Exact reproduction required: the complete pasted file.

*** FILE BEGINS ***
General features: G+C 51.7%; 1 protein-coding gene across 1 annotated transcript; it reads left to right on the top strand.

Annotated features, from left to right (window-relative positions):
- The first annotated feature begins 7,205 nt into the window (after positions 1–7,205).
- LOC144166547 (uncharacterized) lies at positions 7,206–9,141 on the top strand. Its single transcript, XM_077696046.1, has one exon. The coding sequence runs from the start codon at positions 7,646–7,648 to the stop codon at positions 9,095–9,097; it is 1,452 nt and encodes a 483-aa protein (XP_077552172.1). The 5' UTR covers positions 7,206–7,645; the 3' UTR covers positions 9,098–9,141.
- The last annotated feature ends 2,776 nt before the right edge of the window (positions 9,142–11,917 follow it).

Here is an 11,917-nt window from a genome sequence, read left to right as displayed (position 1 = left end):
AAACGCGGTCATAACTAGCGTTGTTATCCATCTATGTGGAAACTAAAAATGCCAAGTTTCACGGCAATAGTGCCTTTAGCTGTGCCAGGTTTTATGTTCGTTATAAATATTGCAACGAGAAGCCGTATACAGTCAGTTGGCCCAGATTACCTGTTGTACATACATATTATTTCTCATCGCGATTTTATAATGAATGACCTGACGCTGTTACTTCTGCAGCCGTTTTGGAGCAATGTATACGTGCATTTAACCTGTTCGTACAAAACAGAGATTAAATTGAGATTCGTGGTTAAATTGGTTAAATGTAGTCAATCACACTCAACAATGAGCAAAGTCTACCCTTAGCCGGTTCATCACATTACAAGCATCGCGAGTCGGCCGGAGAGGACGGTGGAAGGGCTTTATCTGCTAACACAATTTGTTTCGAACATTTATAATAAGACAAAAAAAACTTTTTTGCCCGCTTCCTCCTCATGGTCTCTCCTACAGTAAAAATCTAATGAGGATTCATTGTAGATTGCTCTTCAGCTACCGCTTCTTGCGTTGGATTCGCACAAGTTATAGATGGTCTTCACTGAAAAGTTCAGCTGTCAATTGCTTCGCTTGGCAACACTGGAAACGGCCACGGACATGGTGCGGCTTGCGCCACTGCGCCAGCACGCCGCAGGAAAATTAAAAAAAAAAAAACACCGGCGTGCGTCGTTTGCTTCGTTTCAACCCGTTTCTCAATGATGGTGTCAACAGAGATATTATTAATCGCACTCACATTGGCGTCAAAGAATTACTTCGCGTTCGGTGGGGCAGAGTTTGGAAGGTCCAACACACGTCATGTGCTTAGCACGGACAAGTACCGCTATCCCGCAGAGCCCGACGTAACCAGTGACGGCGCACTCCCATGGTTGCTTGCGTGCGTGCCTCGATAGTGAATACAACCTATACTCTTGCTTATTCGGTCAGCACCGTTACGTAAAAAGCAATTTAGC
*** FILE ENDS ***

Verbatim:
General features: G+C 51.7%; 1 protein-coding gene across 1 annotated transcript; it reads left to right on the top strand.

Annotated features, from left to right (window-relative positions):
- The first annotated feature begins 7,205 nt into the window (after positions 1–7,205).
- LOC144166547 (uncharacterized) lies at positions 7,206–9,141 on the top strand. Its single transcript, XM_077696046.1, has one exon. The coding sequence runs from the start codon at positions 7,646–7,648 to the stop codon at positions 9,095–9,097; it is 1,452 nt and encodes a 483-aa protein (XP_077552172.1). The 5' UTR covers positions 7,206–7,645; the 3' UTR covers positions 9,098–9,141.
- The last annotated feature ends 2,776 nt before the right edge of the window (positions 9,142–11,917 follow it).

Here is an 11,917-nt window from a genome sequence, read left to right as displayed (position 1 = left end):
AAACGCGGTCATAACTAGCGTTGTTATCCATCTATGTGGAAACTAAAAATGCCAAGTTTCACGGCAATAGTGCCTTTAGCTGTGCCAGGTTTTATGTTCGTTATAAATATTGCAACGAGAAGCCGTATACAGTCAGTTGGCCCAGATTACCTGTTGTACATACATATTATTTCTCATCGCGATTTTATAATGAATGACCTGACGCTGTTACTTCTGCAGCCGTTTTGGAGCAATGTATACGTGCATTTAACCTGTTCGTACAAAACAGAGATTAAATTGAGATTCGTGGTTAAATTGGTTAAATGTAGTCAATCACACTCAACAATGAGCAAAGTCTACCCTTAGCCGGTTCATCACATTACAAGCATCGCGAGTCGGCCGGAGAGGACGGTGGAAGGGCTTTATCTGCTAACACAATTTGTTTCGAACATTTATAATAAGACAAAAAAAACTTTTTTGCCCGCTTCCTCCTCATGGTCTCTCCTACAGTAAAAATCTAATGAGGATTCATTGTAGATTGCTCTTCAGCTACCGCTTCTTGCGTTGGATTCGCACAAGTTATAGATGGTCTTCACTGAAAAGTTCAGCTGTCAATTGCTTCGCTTGGCAACACTGGAAACGGCCACGGACATGGTGCGGCTTGCGCCACTGCGCCAGCACGCCGCAGGAAAATTAAAAAAAAAAAAACACCGGCGTGCGTCGTTTGCTTCGTTTCAACCCGTTTCTCAATGATGGTGTCAACAGAGATATTATTAATCGCACTCACATTGGCGTCAAAGAATTACTTCGCGTTCGGTGGGGCAGAGTTTGGAAGGTCCAACACACGTCATGTGCTTAGCACGGACAAGTACCGCTATCCCGCAGAGCCCGACGTAACCAGTGACGGCGCACTCCCATGGTTGCTTGCGTGCGTGCCTCGATAGTGAATACAACCTATACTCTTGCTTATTCGGTCAGCACCGTTACGTAAAAAGCAATTTAGC